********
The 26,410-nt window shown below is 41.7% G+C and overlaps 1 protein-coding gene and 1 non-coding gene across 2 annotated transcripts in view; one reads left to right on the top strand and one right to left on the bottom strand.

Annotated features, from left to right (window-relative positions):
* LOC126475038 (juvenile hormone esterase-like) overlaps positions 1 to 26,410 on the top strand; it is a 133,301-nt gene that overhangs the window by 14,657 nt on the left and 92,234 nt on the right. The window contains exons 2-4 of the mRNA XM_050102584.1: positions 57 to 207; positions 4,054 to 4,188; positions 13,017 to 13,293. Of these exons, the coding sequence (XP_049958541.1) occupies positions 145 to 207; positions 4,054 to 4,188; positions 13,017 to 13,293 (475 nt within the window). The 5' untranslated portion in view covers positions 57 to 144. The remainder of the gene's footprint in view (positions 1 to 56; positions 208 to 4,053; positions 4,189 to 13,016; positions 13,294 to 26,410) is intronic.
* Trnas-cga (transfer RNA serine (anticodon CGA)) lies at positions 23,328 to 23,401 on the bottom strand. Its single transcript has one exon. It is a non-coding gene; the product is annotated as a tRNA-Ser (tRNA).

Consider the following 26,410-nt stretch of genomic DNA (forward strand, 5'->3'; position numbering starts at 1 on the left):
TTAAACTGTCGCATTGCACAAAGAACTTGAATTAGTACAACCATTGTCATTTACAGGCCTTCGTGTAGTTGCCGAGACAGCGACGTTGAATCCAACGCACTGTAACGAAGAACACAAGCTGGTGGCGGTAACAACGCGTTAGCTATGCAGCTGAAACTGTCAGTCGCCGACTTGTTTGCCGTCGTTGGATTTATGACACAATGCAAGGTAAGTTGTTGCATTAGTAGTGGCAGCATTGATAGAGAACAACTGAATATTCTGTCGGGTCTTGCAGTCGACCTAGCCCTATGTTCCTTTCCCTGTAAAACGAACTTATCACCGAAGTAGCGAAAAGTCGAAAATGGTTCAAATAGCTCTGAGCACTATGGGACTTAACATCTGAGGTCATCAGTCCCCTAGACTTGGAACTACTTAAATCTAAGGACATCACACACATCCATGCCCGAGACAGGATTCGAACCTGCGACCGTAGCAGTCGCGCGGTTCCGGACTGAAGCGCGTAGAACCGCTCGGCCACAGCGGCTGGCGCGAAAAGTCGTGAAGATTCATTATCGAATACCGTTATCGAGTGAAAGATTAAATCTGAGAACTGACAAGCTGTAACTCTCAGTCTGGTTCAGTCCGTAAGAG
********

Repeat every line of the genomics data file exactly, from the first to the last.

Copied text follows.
The 26,410-nt window shown below is 41.7% G+C and overlaps 1 protein-coding gene and 1 non-coding gene across 2 annotated transcripts in view; one reads left to right on the top strand and one right to left on the bottom strand.

Annotated features, from left to right (window-relative positions):
* LOC126475038 (juvenile hormone esterase-like) overlaps positions 1 to 26,410 on the top strand; it is a 133,301-nt gene that overhangs the window by 14,657 nt on the left and 92,234 nt on the right. The window contains exons 2-4 of the mRNA XM_050102584.1: positions 57 to 207; positions 4,054 to 4,188; positions 13,017 to 13,293. Of these exons, the coding sequence (XP_049958541.1) occupies positions 145 to 207; positions 4,054 to 4,188; positions 13,017 to 13,293 (475 nt within the window). The 5' untranslated portion in view covers positions 57 to 144. The remainder of the gene's footprint in view (positions 1 to 56; positions 208 to 4,053; positions 4,189 to 13,016; positions 13,294 to 26,410) is intronic.
* Trnas-cga (transfer RNA serine (anticodon CGA)) lies at positions 23,328 to 23,401 on the bottom strand. Its single transcript has one exon. It is a non-coding gene; the product is annotated as a tRNA-Ser (tRNA).

Consider the following 26,410-nt stretch of genomic DNA (forward strand, 5'->3'; position numbering starts at 1 on the left):
TTAAACTGTCGCATTGCACAAAGAACTTGAATTAGTACAACCATTGTCATTTACAGGCCTTCGTGTAGTTGCCGAGACAGCGACGTTGAATCCAACGCACTGTAACGAAGAACACAAGCTGGTGGCGGTAACAACGCGTTAGCTATGCAGCTGAAACTGTCAGTCGCCGACTTGTTTGCCGTCGTTGGATTTATGACACAATGCAAGGTAAGTTGTTGCATTAGTAGTGGCAGCATTGATAGAGAACAACTGAATATTCTGTCGGGTCTTGCAGTCGACCTAGCCCTATGTTCCTTTCCCTGTAAAACGAACTTATCACCGAAGTAGCGAAAAGTCGAAAATGGTTCAAATAGCTCTGAGCACTATGGGACTTAACATCTGAGGTCATCAGTCCCCTAGACTTGGAACTACTTAAATCTAAGGACATCACACACATCCATGCCCGAGACAGGATTCGAACCTGCGACCGTAGCAGTCGCGCGGTTCCGGACTGAAGCGCGTAGAACCGCTCGGCCACAGCGGCTGGCGCGAAAAGTCGTGAAGATTCATTATCGAATACCGTTATCGAGTGAAAGATTAAATCTGAGAACTGACAAGCTGTAACTCTCAGTCTGGTTCAGTCCGTAAGAG